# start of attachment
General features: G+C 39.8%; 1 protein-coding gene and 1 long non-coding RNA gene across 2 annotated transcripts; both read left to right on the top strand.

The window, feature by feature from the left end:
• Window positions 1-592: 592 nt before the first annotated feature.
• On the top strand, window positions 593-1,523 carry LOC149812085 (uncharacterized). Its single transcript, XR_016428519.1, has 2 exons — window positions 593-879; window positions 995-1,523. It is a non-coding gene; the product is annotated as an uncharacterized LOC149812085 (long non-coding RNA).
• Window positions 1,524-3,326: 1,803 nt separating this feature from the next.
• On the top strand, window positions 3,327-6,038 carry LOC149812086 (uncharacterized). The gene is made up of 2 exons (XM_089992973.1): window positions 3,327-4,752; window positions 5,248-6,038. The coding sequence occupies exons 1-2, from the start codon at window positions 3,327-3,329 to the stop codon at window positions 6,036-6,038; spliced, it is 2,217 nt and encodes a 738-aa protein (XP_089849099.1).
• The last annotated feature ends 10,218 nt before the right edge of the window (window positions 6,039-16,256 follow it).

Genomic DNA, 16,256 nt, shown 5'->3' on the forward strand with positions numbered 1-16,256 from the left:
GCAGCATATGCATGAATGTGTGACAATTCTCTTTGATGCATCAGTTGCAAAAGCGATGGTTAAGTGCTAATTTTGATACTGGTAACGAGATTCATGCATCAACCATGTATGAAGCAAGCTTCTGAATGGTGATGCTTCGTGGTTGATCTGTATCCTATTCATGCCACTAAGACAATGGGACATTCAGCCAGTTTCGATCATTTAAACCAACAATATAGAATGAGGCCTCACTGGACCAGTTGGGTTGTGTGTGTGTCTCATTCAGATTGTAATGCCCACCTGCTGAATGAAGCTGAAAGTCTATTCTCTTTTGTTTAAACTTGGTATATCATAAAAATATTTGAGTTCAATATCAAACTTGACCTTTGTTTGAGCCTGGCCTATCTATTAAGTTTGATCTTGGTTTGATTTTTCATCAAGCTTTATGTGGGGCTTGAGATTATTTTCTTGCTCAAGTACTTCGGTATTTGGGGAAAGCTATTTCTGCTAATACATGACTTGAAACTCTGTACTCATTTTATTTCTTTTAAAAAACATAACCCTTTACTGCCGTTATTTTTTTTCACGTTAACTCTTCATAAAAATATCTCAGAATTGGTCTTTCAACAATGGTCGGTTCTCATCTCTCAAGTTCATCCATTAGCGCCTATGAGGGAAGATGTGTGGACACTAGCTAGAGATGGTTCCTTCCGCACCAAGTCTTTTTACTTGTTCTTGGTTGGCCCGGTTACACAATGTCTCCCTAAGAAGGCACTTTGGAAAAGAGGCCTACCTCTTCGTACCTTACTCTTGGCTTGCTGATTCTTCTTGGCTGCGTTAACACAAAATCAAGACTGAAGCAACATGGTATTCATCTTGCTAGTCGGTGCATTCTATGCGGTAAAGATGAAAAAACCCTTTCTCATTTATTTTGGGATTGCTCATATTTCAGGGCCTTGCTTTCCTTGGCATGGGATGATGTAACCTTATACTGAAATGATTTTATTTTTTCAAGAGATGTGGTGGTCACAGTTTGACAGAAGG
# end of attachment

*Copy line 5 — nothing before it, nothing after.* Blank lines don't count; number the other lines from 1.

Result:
• Window positions 1,524-3,326: 1,803 nt separating this feature from the next.